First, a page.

The World Values Benchmark: A Moral Compass for Large Language Models (under review)

Excerpt from Abstract: “A behaviour is a function or action that can be observed and can apply to both living and non-living systems. In humans, a moral behaviour is an action guided by underlying values and normative assumptions. In generative AI, a moral behaviour can be considered a generated output that exhibits alignment with some human values and norms. In the case of a machine, the underlying values are reflections of the human biases and perspectives embedded in the training data, or echoes of the perspectives of human annotators used for fine-tuning. How appropriate a model and its generated outputs are for use in a human context is the central question behind many of the evaluation processes designed to measure the biased behaviours of LLMs. Yet, evaluation methods of AI that attempt to measure value-alignments of the outputs usually hold some underlying normative beliefs embedded into the process itself; whether by the chosen metric of success or the test data used to provide the measuring stick. . . The World Values Benchmark (WV-Bench) is a measurement tool that uses existing human data from the World Values Survey (WVS) organization to describe a model’s behaviour in relation to the human behaviour captured in the WVS dataset. The WV-Bench provides information on a model’s alignment to dominant values of various countries as reported by the WVS rather than providing a metric of how ‘right’ or ‘wrong’ the model is. We tested and developed this tool on Google’s PaLM model in November 2022 and believe it represents an alternative approach to most LM evaluations.”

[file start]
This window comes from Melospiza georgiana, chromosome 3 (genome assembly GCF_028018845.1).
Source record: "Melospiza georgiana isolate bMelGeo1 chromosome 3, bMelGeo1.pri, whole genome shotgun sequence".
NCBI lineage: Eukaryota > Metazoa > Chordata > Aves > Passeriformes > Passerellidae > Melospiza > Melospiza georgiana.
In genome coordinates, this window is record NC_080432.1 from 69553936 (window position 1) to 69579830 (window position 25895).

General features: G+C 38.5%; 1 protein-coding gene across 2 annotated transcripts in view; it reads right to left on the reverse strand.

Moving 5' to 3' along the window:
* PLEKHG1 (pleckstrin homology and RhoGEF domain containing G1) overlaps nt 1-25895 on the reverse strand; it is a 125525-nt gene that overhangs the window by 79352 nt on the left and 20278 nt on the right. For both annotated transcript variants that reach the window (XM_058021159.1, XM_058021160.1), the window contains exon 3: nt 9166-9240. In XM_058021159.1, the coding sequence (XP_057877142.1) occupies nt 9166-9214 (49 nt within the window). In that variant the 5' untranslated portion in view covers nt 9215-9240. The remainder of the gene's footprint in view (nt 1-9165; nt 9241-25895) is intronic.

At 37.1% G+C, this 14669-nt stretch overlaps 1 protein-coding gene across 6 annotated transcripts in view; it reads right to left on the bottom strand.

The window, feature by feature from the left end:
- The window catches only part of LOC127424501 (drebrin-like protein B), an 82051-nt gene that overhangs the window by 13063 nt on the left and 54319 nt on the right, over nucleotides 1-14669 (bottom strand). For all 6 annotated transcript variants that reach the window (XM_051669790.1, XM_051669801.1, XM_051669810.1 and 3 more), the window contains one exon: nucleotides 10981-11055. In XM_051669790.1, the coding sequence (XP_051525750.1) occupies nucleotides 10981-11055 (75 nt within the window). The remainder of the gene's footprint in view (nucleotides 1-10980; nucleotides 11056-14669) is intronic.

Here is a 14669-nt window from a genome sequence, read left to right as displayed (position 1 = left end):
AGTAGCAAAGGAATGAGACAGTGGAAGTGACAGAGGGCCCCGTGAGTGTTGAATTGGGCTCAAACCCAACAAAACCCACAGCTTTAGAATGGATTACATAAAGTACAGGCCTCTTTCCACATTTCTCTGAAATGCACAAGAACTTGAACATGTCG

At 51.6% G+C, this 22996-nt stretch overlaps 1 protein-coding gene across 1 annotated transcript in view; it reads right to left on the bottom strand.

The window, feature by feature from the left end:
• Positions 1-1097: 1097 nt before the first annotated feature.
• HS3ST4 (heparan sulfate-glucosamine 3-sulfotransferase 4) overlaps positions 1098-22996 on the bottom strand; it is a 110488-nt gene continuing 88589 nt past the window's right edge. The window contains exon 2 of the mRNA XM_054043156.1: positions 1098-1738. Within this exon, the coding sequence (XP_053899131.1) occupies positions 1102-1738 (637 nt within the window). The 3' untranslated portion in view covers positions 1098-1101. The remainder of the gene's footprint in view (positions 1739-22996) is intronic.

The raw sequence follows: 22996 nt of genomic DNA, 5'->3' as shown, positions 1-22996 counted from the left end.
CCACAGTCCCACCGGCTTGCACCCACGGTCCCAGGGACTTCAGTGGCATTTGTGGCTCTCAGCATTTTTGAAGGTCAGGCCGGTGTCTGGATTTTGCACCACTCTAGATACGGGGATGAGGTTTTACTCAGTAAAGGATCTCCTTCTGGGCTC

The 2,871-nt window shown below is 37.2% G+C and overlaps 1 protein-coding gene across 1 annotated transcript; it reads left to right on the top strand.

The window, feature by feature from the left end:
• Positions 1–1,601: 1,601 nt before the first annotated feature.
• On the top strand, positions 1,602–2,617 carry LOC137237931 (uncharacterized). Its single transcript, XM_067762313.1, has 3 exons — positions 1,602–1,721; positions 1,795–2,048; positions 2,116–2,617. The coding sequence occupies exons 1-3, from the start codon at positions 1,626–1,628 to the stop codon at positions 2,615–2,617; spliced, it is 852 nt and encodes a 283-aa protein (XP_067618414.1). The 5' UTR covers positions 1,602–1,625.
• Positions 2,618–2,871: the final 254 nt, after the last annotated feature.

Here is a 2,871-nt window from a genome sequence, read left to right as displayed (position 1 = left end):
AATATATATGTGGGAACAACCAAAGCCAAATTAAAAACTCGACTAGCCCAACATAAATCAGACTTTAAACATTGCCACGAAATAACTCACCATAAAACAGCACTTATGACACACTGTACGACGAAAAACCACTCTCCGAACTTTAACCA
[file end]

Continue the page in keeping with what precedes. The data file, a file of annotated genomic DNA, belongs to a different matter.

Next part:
The Ghost in the Machine has an American Accent: value conflict in GPT-3.  Preprint:

Excerpt from Abstract: “The alignment problem in the context of large language models must consider the plurality of human values in our world. Whilst there are many resonant and overlapping values amongst the world’s cultures, there are also many conflicting, yet equally valid, values. It is important to observe which cultural values a model exhibits, particularly when there is a value conflict between input prompts and generated outputs. We discuss how the co-creation of language and cultural value impacts large language models (LLMs). We explore the constitution of the training data for GPT-3 and compare that to the world’s language and internet access demographics, as well as to reported statistical profiles of dominant values in some Nation-states. . .We observed when values embedded in the input text were mutated in the generated outputs and noted when these conflicting values were more aligned with reported dominant US values.” The work has been cited 10 times.

The Quiet Crisis of PhDs and COVID-19: Reaching the Financial Tipping Point.

Excerpt from Abstract: “Before the COVID-19 crisis, existing high levels of financial concerns amongst PhD students increased their vulnerability to disruptive events. Impacts from the pandemic have increased their financial stress to the point that may result in many being forced to exit research studies . . . We found that 75% of students expect to experience financial hardship as a result of the pandemic. Consequently, 45% report being pushed beyond their financial capacities and expect to be forced to disengage from their research within six months.”  The work attracted international media coverage including covering articles in Nature, The Guardian, and The Conversation and has been viewed >7,000 times and has 35 citations. The full impact of the work is described here.

Partnership and Power. Student Participation in Governance Decision-making Improves Perceptions of agentic power.

Excerpt from Abstract: “Developing a strong sense of agentic power is vital for university graduates to succeed in an uncertain future of work and as active citizens of society.  People feel more empowered when they co-construct their environment in partnership with leaders of their organization, which can help foster perceptions of agentic power . . . Results indicated that intervention with the mechanism caused positive shifts in the students’ perceptions of their agentic power (their ability to effect change in their structures).  Before the intervention, 32% of respondents felt involved in the creation of their environment, opposed to 85% after engagement.”